In your first example, your class is actually declared as "package private" (no modifiers), which means only classes within the same package can access it. In your second example, you have declared it as public.
This is a scenario where the compiler has met the JLS quite well.
The JLS states:
When packages are stored in a file system (§7.2.1), the host system may choose to enforce the restriction that it is a compile-time error if a type is not found in a file under a name composed of the type name plus an extension (such as .java or .jav) if either of the following is true:
- The type is referred to by code in other compilation units of the package in which the type is declared.
- The type is declared public (and therefore is potentially accessible from code in other packages).
This restriction implies that there must be at most one such type per compilation unit. This restriction makes it easy for a compiler for the Java programming language or an implementation of the Java virtual machine to find a named class within a package; for example, the source code for a public type wet.sprocket.Toad would be found in a file Toad.java in the directory wet/sprocket, and the corresponding object code would be found in the file Toad.class in the same directory.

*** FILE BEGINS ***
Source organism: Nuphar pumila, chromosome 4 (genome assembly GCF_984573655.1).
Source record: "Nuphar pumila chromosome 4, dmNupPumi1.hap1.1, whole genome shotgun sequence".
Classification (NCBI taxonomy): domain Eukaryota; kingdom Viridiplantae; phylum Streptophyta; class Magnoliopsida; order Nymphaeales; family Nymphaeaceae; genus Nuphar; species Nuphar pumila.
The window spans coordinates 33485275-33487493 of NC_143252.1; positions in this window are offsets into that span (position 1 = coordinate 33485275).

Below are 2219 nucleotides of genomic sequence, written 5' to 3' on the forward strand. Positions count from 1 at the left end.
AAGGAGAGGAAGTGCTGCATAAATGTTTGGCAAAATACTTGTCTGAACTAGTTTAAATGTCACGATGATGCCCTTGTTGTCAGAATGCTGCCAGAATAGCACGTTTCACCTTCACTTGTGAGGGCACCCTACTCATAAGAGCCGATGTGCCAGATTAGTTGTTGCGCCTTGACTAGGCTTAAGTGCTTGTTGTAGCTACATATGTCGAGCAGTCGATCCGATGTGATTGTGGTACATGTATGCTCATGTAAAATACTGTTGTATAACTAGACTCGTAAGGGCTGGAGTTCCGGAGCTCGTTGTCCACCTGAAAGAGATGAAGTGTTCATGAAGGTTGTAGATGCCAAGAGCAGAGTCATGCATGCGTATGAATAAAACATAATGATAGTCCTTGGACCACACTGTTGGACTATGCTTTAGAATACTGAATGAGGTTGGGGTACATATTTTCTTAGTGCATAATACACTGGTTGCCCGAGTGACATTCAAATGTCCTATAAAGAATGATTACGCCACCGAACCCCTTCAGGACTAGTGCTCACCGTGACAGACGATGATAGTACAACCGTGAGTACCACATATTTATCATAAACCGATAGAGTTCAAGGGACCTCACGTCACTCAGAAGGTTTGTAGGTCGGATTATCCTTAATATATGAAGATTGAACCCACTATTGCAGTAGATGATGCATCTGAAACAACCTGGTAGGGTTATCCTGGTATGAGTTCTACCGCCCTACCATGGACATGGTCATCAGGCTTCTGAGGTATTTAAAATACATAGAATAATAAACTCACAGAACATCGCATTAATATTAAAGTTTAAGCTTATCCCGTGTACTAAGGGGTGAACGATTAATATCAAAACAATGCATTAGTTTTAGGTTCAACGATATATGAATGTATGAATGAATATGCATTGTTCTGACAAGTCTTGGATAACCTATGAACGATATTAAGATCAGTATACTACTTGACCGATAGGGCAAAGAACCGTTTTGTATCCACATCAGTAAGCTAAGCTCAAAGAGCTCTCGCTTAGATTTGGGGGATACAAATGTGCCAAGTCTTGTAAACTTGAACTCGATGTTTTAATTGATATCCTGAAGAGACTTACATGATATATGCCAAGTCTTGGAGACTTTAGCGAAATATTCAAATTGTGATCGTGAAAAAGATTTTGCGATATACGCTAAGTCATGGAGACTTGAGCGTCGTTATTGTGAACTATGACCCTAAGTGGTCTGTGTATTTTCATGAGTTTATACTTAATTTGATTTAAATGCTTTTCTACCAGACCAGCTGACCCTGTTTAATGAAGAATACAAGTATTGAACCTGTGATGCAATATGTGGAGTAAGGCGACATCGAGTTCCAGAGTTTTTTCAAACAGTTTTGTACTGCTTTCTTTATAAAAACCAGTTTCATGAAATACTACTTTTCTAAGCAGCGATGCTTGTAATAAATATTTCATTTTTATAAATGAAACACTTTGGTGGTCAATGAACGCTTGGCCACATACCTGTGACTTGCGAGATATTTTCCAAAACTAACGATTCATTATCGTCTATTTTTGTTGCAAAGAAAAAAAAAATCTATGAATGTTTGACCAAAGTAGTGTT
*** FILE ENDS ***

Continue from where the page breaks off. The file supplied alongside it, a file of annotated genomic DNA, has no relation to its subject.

What this means is, for scenario 1, that because you only have
temp.java with package private class
demo, it is not being referred to by code in any other compilation units of the package, therefore it will compile without issue.
Your second scenario has declared the class public - which means it is potentially accessible from code in other packages - so it has to conform to the standards that the class name equals the file name.
If you created another class in your first scenario (within the same package) and then tried to reference the class
demo, you should get a compilation error.